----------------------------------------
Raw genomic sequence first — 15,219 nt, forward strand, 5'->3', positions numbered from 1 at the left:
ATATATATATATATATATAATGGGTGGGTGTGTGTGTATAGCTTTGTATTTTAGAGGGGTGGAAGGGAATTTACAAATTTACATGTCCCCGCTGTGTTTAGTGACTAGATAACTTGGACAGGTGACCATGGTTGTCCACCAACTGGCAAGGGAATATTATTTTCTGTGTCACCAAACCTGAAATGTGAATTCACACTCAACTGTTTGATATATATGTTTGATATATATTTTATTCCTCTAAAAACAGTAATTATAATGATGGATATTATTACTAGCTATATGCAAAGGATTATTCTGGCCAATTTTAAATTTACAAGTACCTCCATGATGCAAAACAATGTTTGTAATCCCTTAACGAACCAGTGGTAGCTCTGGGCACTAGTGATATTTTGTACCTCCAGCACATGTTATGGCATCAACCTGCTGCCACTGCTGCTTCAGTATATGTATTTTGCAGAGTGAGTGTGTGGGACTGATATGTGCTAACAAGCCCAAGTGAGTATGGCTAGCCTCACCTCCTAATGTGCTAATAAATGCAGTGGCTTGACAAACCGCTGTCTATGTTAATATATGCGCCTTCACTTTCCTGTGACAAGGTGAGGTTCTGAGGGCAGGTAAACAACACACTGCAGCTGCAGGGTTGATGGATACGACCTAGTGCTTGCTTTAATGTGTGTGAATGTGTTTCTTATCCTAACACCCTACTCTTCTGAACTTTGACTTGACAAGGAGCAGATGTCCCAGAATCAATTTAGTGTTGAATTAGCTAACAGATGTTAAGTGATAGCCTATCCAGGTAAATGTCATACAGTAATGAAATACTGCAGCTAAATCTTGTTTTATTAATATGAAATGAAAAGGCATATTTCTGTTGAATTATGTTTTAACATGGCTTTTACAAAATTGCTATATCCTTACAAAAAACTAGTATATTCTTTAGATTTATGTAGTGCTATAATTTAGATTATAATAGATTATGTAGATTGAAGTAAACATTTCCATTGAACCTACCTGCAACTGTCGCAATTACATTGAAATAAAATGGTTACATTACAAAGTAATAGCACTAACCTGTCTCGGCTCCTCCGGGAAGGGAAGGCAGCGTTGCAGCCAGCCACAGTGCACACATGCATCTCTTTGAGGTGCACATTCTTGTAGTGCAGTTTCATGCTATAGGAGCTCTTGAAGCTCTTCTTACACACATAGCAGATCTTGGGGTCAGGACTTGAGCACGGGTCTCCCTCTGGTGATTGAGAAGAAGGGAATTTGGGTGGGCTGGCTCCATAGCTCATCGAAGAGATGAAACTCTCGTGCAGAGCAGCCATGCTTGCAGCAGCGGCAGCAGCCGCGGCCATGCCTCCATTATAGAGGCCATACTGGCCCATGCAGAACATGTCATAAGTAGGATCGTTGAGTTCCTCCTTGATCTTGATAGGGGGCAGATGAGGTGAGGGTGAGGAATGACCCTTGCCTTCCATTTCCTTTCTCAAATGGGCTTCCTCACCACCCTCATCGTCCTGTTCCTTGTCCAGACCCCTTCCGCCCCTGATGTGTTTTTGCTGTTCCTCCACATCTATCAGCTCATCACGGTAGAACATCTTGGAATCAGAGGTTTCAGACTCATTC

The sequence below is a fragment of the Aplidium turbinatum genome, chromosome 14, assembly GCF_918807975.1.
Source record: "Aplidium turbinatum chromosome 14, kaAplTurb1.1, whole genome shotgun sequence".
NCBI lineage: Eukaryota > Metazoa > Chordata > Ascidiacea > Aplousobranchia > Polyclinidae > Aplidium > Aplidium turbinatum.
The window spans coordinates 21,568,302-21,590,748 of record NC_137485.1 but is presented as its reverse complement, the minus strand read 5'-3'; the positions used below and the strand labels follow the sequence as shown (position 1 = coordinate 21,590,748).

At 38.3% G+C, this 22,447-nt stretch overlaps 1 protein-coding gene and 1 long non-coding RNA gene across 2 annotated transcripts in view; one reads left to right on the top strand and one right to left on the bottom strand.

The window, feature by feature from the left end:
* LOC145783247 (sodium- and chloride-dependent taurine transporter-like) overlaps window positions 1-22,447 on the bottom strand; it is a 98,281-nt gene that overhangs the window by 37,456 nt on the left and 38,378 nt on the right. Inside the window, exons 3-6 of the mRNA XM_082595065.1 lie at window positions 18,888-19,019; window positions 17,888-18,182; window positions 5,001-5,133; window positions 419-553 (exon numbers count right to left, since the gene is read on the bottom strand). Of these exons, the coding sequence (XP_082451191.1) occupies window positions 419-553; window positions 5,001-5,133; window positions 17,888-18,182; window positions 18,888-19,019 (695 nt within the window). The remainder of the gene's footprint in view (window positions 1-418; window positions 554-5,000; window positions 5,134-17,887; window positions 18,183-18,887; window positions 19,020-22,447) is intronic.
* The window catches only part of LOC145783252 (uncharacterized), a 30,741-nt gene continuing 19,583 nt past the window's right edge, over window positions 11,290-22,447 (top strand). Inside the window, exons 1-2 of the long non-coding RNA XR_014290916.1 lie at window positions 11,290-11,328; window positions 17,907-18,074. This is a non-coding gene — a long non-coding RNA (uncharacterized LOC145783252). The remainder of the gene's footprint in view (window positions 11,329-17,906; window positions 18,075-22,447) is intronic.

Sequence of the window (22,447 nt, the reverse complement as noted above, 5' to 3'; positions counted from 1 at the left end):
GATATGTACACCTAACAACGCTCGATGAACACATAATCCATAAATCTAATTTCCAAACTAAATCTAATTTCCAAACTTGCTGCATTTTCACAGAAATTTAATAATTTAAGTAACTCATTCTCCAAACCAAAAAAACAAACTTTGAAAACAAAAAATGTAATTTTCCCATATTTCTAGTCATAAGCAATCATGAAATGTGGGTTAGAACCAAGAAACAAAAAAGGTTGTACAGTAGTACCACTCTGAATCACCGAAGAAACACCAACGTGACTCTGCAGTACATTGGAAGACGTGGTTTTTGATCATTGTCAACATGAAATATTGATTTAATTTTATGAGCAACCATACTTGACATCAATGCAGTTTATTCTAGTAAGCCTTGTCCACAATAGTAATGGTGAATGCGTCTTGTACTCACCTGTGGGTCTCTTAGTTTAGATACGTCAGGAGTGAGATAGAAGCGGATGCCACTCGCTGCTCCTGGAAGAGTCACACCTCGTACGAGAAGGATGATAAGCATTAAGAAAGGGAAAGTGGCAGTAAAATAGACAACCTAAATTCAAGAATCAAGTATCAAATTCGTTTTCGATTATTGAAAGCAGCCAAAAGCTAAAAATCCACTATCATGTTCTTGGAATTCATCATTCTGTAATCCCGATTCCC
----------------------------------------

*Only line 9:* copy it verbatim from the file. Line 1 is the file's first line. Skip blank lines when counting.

* LOC145783247 (sodium- and chloride-dependent taurine transporter-like) overlaps window positions 1-22,447 on the bottom strand; it is a 98,281-nt gene that overhangs the window by 37,456 nt on the left and 38,378 nt on the right. Inside the window, exons 3-6 of the mRNA XM_082595065.1 lie at window positions 18,888-19,019; window positions 17,888-18,182; window positions 5,001-5,133; window positions 419-553 (exon numbers count right to left, since the gene is read on the bottom strand). Of these exons, the coding sequence (XP_082451191.1) occupies window positions 419-553; window positions 5,001-5,133; window positions 17,888-18,182; window positions 18,888-19,019 (695 nt within the window). The remainder of the gene's footprint in view (window positions 1-418; window positions 554-5,000; window positions 5,134-17,887; window positions 18,183-18,887; window positions 19,020-22,447) is intronic.